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How your perinatal depression story can help raise awareness

Woman suffering from perinatal depressionStories can be powerful. This is why we feature many personal stories on PANDA’s website. They’re written by women and men who have experienced the anguish of perinatal anxiety and depression and who have come out the other side and recovered.

I’ve been amazed by how many times I’ve heard from mums and dads who had been struggling with the challenge of becoming a parent, being up in the middle of the night unable to sleep and sitting in the dark, trawling through these stories. Reading and learning how others have made it through the dark times and worked their way towards recovery.

The stories shared by these incredible women and men are all about hope. They illustrate that perinatal anxiety and depression is a temporary, treatable illness, and that people do recover and move on with their lives.

So I know how powerful stories can be – which is why during Perinatal Depression & Anxiety Awareness Week (12 – 18 November) PANDA is harnessing the power of stories to raise awareness and inspire hope in those who may be struggling.

Why is it so important to raise awareness? It’s important because perinatal anxiety and depression is common and its consequences, if left untreated, can be devastating. It can even put lives at risk.

As many as 1 in 5 expecting or new mums and 1 in 10 expecting or new dads will experience perinatal anxiety or depression. Around 100,000 families across Australia will be affected this year. And less common, but extremely serious, 600 families in Australia each year will face the devastating impact of postnatal psychosis.

Yet there is still a great deal of confusion and lack of understanding in the community about these illnesses. Many people still don’t know the signs and symptoms to look out for. And many still don’t know where to go to seek help.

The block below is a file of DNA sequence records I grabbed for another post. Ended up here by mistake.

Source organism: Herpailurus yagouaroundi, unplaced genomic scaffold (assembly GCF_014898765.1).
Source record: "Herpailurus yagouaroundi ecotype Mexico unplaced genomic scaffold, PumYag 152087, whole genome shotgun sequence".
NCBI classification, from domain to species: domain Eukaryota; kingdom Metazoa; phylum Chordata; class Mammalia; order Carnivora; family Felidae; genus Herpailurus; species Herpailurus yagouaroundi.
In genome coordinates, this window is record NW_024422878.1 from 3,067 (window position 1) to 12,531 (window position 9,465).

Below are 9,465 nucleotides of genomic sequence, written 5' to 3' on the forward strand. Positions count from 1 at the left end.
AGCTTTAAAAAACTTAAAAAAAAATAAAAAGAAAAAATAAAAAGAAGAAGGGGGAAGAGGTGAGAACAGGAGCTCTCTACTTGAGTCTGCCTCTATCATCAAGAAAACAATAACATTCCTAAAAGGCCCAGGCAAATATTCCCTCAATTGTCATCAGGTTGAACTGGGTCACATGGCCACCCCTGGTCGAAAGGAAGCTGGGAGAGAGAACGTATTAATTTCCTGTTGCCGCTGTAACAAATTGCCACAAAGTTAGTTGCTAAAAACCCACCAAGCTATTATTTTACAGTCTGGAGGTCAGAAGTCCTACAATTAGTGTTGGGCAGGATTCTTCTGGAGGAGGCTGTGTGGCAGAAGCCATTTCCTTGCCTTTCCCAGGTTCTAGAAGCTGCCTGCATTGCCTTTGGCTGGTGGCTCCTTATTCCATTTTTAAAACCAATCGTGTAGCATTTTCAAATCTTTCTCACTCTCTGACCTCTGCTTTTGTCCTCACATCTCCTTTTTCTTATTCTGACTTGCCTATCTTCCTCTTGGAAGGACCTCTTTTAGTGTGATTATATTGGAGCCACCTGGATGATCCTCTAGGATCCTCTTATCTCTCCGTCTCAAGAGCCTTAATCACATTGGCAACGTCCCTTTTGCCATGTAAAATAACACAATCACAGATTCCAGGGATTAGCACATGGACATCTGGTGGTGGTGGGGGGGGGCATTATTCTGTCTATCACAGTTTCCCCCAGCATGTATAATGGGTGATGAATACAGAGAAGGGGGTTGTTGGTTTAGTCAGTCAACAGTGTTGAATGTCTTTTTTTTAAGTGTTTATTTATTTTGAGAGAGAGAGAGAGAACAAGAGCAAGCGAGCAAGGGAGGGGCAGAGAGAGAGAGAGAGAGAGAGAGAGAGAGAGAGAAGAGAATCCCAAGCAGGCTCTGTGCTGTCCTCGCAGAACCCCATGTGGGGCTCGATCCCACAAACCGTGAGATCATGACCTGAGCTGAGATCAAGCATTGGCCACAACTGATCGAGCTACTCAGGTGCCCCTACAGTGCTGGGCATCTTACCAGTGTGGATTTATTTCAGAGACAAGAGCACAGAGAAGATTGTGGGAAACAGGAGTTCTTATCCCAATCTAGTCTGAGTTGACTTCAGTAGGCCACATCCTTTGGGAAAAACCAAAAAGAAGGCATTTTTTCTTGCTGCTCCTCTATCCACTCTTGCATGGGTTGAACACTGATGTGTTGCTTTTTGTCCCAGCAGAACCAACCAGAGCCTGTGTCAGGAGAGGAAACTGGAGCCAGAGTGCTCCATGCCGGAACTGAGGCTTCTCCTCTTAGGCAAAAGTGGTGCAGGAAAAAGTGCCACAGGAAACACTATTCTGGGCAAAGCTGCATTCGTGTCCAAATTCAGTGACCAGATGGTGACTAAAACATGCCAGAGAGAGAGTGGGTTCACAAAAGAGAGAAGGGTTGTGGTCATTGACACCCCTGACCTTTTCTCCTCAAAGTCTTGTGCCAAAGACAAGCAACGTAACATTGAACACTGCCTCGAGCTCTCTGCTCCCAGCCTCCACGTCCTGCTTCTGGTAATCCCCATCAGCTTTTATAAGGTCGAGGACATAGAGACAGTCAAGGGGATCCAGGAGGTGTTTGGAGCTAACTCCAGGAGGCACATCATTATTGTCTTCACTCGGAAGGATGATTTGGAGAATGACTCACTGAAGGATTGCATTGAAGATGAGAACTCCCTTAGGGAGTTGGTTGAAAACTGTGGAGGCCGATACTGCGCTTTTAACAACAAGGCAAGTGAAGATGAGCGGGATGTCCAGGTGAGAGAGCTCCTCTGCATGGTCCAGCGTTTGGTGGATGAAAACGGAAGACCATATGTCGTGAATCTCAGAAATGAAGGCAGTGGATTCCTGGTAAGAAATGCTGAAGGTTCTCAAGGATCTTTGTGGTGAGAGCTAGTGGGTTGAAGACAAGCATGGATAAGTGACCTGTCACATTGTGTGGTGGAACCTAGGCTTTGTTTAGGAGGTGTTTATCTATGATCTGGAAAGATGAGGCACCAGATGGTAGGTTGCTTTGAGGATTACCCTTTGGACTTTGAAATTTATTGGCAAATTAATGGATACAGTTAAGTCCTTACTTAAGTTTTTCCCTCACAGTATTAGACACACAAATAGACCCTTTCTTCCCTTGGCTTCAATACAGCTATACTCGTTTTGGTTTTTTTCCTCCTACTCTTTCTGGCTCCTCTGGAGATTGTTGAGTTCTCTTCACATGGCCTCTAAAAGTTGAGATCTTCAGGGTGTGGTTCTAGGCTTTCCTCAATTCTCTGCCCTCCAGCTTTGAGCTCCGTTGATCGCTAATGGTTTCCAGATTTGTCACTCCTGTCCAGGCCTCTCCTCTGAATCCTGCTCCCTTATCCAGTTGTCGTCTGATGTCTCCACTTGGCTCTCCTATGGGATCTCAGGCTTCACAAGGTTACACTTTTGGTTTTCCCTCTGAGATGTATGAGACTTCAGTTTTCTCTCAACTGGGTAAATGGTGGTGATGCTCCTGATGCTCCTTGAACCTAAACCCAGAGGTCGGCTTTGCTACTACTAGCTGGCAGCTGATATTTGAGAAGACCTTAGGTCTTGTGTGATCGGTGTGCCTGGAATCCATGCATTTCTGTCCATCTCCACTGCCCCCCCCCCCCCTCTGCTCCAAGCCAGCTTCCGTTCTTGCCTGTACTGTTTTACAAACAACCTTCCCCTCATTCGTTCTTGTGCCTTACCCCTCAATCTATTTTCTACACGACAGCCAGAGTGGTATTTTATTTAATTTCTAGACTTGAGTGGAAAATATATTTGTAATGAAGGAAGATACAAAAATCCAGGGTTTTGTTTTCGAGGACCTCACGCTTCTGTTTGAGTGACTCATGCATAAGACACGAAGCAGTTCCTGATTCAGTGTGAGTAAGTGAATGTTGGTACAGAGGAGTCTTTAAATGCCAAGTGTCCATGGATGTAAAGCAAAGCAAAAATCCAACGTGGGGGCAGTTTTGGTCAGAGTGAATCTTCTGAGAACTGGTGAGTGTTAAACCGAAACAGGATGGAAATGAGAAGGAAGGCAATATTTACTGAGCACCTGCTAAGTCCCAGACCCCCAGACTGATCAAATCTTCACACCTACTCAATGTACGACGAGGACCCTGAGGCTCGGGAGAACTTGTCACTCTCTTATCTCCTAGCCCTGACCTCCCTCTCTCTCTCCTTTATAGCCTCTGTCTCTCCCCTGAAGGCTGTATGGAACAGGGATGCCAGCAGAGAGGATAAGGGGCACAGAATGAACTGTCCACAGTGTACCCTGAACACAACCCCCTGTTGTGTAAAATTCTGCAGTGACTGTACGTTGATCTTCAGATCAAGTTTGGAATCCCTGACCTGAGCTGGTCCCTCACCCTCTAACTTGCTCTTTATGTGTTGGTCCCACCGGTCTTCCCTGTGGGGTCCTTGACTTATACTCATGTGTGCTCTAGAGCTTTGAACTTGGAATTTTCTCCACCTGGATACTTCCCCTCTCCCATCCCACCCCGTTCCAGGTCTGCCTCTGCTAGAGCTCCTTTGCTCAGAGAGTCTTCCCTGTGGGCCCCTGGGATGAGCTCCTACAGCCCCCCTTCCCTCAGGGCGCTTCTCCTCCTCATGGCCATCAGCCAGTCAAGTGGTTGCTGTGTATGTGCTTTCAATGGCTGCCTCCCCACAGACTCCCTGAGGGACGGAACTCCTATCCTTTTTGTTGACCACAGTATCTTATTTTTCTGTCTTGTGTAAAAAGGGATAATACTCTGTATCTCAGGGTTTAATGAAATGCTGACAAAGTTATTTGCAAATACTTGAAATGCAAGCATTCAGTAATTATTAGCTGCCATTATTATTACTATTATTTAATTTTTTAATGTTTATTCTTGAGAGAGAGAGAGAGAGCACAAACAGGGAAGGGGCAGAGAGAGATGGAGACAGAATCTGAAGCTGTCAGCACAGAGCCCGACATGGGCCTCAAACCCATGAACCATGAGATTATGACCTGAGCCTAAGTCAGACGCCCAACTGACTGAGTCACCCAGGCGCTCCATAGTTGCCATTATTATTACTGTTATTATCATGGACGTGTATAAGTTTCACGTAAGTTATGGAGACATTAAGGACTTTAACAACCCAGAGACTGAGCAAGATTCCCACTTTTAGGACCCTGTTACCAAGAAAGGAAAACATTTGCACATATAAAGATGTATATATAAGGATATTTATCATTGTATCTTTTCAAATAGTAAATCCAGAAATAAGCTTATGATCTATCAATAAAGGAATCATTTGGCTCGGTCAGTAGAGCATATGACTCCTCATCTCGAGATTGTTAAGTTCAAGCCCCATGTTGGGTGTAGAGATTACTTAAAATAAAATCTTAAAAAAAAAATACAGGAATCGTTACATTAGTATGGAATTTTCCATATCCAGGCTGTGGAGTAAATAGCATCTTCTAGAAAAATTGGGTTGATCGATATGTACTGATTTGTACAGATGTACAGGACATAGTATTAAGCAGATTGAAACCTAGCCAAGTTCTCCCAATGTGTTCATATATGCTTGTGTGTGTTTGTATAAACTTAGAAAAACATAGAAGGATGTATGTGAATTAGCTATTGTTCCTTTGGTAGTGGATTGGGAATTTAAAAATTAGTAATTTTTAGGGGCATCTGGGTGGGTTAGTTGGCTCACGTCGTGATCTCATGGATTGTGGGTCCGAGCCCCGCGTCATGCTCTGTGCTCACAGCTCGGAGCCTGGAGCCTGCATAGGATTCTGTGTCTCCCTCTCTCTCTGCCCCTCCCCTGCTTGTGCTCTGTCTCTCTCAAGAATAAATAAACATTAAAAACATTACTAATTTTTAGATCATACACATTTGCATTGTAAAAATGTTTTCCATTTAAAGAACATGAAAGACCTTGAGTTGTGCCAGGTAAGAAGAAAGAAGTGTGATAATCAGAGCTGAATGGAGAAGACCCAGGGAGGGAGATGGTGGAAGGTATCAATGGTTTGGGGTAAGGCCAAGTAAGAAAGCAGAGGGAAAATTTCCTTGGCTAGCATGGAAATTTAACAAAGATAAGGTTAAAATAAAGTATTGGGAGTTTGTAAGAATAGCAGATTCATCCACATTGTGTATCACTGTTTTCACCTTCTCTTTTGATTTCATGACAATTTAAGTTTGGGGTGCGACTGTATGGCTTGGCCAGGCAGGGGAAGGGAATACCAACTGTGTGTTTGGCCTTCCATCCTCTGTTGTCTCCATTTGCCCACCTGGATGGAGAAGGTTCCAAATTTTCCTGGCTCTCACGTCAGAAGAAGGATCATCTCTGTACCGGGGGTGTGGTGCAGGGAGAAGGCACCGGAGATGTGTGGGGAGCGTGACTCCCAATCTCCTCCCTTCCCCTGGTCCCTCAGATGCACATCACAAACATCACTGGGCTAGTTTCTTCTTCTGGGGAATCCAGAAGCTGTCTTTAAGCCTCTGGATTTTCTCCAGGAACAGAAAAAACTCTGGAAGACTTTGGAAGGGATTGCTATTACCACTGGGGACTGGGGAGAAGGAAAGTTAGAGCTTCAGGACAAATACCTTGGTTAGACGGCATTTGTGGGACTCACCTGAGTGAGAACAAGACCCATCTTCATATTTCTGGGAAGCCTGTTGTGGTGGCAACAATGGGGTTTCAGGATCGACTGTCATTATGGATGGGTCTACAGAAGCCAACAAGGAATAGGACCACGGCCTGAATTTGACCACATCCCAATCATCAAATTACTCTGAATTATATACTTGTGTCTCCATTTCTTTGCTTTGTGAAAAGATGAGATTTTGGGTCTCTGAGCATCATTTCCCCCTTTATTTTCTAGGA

We know that one of the key reasons many expecting and new parents struggling with perinatal anxiety or depression don’t seek help is because they don’t know what’s happening to them. So it’s absolutely critical that more people know about these illnesses so mums and dads can seek help and recover more quickly.

This is why Perinatal Depression & Anxiety Awareness Week is so important. And as a member of the wonderful Bub Hub community, you can help!

Look for the signs and symptoms of perinatal anxiety and depression in any expecting or new parent you know. These can include constant sadness or crying; panic attacks; persistent, generalised worry; sleep problems unrelated to the baby’s needs; lethargy; loss of confidence and self-esteem; and withdrawal from friends and family.

Most importantly, keep the conversation going! It is so important that we can be comfortable talking about mental health. By starting conversations all across Australia, you can help expecting and new mums, dads and their families understand what the illness is, what the signs are and why it’s important to seek help early. And just as importantly, who to talk to and where to go in seeking support.

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If you or someone you know is struggling with perinatal anxiety or depression the PANDA National Helpline is available for support 1300 726 306 M – F 9.00am – 7.30pm (AEST/ADST)

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2 comments so far -

  1. This is my story
    www. geelongadvertiser.com.au/news/geelong/geelong-postnatal-depression-carla-cram-speaks-out-about-her-battle/news-story/63590bdb566f65c5612d73dc95df3c6c

    • Hi Carla, Good on you for also sharing your story. I’m sure it is helping other parents out there who are experiencing similar things right now. What a gorgeous little boy you have there too! All the best x

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